Data Visualization: From Data to Insights

Last edited 10 minutes ago by Slava Melanko
Raw data analysis may often be difficult and boring, especially when dealing with complex data sets. However, data visualization is a powerful and at the same time easy way to understand and analyze such data sets because it turns tons of numbers into meaningful insights that can be used to make better decisions. In this blog post, I'll try to prove that with a small real-world example.

This post was made with the help of the AI tools like ,
, .
🔎 Problem Statement: Snooping My Neighbors
In February, I noticed a list of utility debts for my building:

The list of utility debts.
At first glance, the list shows the debt per apartment, the total debt at the end, and nothing more. Being a software engineer with almost a decade of experience, I wanted to create a visual representation of the data for better understanding.
🛠️ Some Technical Details
I want to omit technical topics and only mention that I’ll use with the following libraries:
is built on top of that provides convenient data structures and functions for data manipulation, analysis, and visualization.
provides a range of customizable plotting options for creating static, animated, and interactive visualizations.
is built on top of Matplotlib that provides a high-level interface for creating informative and attractive statistical graphics, including heatmaps, distribution plots, time series visualizations, and many more.
The whole project will be in . It is an open-source web application that allows users to create and share interactive documents containing code, data, and visualizations.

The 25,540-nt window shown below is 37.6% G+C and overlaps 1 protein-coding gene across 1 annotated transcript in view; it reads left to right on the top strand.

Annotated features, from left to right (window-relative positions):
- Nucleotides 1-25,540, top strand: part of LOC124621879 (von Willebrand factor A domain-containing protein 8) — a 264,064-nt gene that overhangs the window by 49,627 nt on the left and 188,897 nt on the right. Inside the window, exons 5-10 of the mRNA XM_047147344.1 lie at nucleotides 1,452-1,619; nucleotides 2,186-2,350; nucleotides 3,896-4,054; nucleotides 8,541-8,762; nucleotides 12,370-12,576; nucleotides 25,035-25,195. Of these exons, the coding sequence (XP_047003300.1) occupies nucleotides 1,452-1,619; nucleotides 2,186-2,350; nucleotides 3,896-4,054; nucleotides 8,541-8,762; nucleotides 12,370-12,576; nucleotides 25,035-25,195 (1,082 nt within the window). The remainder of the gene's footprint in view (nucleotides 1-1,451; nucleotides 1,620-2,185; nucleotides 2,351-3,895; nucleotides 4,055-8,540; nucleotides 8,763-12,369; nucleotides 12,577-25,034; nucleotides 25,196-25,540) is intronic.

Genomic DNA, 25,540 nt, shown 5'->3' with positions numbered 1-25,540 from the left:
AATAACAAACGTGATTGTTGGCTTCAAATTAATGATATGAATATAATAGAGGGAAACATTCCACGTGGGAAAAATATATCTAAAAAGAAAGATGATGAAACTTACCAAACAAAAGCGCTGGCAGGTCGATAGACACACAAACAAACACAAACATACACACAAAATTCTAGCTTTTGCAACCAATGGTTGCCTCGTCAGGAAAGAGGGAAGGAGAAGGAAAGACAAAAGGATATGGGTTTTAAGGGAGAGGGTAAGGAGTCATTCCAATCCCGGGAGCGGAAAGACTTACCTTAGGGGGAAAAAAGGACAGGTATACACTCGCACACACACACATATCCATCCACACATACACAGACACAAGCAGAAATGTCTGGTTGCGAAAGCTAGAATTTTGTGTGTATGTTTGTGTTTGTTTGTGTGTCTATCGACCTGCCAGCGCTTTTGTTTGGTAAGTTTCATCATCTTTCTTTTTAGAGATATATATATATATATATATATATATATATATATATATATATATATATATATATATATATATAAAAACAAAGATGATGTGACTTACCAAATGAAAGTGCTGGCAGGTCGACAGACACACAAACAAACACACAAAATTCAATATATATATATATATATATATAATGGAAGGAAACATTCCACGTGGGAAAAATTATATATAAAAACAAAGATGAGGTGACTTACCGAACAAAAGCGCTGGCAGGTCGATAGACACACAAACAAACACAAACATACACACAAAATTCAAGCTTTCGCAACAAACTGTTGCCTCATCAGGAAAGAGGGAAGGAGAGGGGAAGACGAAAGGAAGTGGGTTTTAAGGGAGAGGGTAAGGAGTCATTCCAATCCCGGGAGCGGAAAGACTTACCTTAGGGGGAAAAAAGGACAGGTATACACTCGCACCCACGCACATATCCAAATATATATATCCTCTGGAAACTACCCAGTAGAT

Please look at for more detail.

📊 Data Visualization
The first and easy thing to do is to find the “top 10” debtors, min and max, or the average debt per apartment, e.g.


Also, check out the distribution of debt, for instance:


BTW the doesn’t work here, because 80% of debt come from about 41% of people.
Let’s create a better and more advanced chart that illustrates the distribution of debt across 3 sections in the building:

The distribution of debt across 3 sections in the building

Despite the fact that the above chart has lots of numbers, I decided to use all of them. At first, it shows the distribution of debt across 3 sections. It also includes the overall picture - the total debt and average debt per apartment in the building. In general, the numbers are shameful, but the second section is slightly better than the others.
Additionally, I like the idea of using separate donuts in the form of a progress bar to show the distribution of debt across 3 sections:


In general, pie charts are better suited for data that has fewer categories (usually no more than 5) and where the difference in the proportions are large enough to be easily discernible.
In regard to the first section, I would like to mention that there are 21 apartments that are free of debt:

21 apts. without debt in the 1st section; 20 in the 2nd; 15 in the 3rd.

So, which section has more good citizens? I don’t see a winner here. I think the result of the above analysis can be illustrated by the following image:


Last but not least, I made the final visualization that shows the distribution of debt per floor in each section:


Additionally, it contains mean numbers for debt per apartment and per floor in each section.
One of the advantages of using Python for data visualization is the flexibility and customization it offers. For instance, I can apply gradients to represent changes in debt values, making it easier to spot big debtors:

Final World
People have to pay their utilities. It's essential payment. Please don't be like my neighbors.
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